|“||On the afternoon of June 18, as reported by wireless to the U-61, bound for Kiel, we torpedoed the British freighter Victory, New York to Liverpool, in N. Latitude 45 degrees 16 minutes, W. Longitude 28 degrees 34 minutes; permitting the crew to leave in boats in order to obtain a good cinema view for the admiralty records. The ship sank quite picturesquely, bow first, the stem rising high out of the water whilst the hull shot down perpendicularly to the bottom of the sea. Our camera missed nothing, and I regret that so fine a reel of film should never reach Berlin. After that we sank the lifeboats with our guns and submerged.||„|
|~ Heinrich on destroying a British ship.|
Karl Heinrich, Graf von Altberg-Ehrenstein is the villainous protagonist of H.P. Lovecraft's short story The Temple.
Heinrich was a lieutenant commander in the German navy during the First World War. While sailing in the North Atlantic, he sunk a British freighter, taking sadistic pleasure in the ships destruction and filming it for audiences back in Germany. Afterwards he used his U-Boat's guns to blow up the lifeboats before submerging.
When the U-Boat surfaced, the corpse of one of the ship's crewmembers was found on the deck with a strange piece of carved ivory in his pocket. Heinrich's second-in-command, Lieutenant Klenze, took the carving as a souvenir. The body was then thrown overboard, however just before it was dumped its eyes opened and stared mockingly at the soldiers. It then apparently swam away from the U-Boat, although Heinrich and Klenze denied that anything abnormal had taken place and reprimanded the crew for their "peasant ignorance".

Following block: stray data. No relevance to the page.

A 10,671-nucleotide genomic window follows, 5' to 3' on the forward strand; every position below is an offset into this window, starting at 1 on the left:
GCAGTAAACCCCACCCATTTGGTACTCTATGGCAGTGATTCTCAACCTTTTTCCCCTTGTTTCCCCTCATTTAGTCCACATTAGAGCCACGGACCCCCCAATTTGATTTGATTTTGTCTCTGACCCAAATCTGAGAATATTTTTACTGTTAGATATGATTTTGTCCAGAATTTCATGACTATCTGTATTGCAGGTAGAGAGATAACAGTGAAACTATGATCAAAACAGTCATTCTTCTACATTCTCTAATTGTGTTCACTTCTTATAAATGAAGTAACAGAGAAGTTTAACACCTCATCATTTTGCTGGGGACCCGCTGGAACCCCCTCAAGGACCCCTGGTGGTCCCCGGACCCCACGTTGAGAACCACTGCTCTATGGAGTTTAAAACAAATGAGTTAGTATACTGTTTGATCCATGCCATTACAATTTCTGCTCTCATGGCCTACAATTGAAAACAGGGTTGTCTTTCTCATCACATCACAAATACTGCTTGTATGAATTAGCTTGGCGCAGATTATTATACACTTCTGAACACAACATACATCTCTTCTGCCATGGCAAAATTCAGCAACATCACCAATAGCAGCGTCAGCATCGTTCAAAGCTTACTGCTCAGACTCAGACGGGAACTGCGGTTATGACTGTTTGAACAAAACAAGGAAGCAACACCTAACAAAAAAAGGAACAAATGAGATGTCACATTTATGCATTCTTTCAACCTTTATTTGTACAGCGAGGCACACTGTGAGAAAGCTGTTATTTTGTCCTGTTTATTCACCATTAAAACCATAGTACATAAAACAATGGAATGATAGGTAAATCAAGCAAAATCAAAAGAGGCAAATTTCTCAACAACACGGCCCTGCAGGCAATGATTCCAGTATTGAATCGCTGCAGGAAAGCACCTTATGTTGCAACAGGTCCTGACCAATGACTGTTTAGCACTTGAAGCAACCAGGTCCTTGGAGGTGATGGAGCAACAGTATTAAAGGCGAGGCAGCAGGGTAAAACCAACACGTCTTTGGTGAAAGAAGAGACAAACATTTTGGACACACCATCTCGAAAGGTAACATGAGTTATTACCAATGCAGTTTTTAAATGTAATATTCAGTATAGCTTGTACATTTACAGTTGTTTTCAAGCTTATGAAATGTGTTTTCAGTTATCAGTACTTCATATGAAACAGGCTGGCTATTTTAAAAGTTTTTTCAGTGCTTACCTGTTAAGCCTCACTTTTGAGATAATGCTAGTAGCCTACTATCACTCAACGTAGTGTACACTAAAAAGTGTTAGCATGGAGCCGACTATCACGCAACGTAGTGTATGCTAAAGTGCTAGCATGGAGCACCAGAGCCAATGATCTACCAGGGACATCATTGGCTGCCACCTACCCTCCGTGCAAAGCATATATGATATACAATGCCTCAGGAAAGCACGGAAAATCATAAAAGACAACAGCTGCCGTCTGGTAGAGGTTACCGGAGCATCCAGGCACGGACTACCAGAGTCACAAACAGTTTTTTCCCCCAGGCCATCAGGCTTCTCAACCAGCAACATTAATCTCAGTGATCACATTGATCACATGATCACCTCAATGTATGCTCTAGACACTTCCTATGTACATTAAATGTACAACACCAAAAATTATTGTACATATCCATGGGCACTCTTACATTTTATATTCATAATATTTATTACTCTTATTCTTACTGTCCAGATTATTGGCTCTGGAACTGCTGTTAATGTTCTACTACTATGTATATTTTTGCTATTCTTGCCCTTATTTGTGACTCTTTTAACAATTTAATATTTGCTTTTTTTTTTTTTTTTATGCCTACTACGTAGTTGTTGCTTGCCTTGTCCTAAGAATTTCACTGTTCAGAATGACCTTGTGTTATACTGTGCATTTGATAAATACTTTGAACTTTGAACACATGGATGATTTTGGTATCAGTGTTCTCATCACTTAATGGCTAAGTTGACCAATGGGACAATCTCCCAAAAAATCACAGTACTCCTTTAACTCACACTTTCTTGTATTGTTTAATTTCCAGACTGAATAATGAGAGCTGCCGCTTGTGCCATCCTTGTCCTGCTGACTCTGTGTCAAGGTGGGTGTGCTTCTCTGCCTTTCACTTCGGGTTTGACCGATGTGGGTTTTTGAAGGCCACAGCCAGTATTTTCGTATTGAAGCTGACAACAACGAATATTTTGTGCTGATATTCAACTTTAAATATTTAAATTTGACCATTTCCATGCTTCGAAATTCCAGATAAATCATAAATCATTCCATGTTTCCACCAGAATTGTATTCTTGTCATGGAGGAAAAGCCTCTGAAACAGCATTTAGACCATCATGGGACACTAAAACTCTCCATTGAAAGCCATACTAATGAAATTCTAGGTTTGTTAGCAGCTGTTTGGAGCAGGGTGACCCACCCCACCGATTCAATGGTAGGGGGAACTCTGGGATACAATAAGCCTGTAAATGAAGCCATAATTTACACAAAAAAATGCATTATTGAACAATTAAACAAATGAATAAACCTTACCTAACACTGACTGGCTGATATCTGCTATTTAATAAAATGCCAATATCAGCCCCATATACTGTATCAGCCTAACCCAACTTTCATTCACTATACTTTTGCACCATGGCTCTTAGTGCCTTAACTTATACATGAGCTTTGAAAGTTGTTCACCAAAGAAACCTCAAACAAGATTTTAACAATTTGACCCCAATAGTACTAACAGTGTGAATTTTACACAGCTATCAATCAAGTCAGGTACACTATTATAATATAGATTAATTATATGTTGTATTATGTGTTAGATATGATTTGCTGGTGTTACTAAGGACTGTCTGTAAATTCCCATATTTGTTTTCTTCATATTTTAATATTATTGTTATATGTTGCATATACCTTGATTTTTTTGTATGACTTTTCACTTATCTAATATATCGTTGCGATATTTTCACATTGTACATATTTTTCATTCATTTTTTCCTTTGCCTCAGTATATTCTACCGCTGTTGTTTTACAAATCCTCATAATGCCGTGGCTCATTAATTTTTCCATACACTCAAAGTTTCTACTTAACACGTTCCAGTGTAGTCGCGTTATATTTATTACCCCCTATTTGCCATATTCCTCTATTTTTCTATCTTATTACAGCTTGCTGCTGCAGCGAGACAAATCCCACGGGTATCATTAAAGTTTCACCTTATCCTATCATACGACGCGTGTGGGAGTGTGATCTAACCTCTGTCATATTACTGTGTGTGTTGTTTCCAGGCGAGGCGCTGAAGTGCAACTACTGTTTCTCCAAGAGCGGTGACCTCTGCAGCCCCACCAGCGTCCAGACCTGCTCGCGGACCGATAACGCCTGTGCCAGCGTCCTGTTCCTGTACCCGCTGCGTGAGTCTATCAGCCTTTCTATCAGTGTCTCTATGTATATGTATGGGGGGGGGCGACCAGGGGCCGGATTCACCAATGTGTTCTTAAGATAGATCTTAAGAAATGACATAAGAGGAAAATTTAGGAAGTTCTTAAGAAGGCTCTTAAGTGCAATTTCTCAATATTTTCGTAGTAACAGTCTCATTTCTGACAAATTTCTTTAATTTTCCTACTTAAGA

After this event, the crew, with the exception of Heinrich and Klenze, appeared to be suffering from extreme fatigue and horrific nightmares. In particular, boatswain Muller claimed to have seen the dead seaman swimming past his porthole at the head of an army of dead sailors. Heinrich had him clapped in irons and brutally flogged, rejecting the pleas of the men to dispose of the ivory charm. As a result, the charm's influence caused the men to slowly go insane, prompting Heinrich to execute two of them, something he regretted because "German lives are precious".
Soon after, the men started disappearing. A mysterious explosion damaged the U-Boat's engines and left them floating aimlessly. An American ship came across the U-Boat, and the crew begged Heinrich to surrender. Heinrich refused, instead shooting several of the men on the spot before ordering the U-Boat to submerge. This proved to be a mistake when he realized that the ballast tanks were damaged, meaning they were unable to resurface and were instead slowly sinking to the bottom of the sea.
Realizing they were doomed, the remaining crew attempted a mutiny and managed to destroy several key implements before Heinrich was able to kill them all. Klenze, the one remaining crewman apart from Heinrich, was by now thoroughly insane and began ranting about the talisman, claiming that "He" was calling. Heinrich eventually murdered Klenze by ejecting him from the U-Boat and leaving him to drown.
Completely isolated on board the doomed U-Boat, Heinrich came to rest at the bottom of the sea, where he discovered a sunken city. Using a diving suit to explore, he came across a temple with carvings similar to the one on the talisman. He spent the next few days awaiting death on board the U-Boat as its power supply dwindled, before eventually deciding to face death with dignity by donning his suit once more and walking out into the city to asphyxiate when he ran out of air. Heinrich wrote down his experiences and cast them adrift in a bottle (later found of the coast of Yucatan) before walking out into the city to meet his end.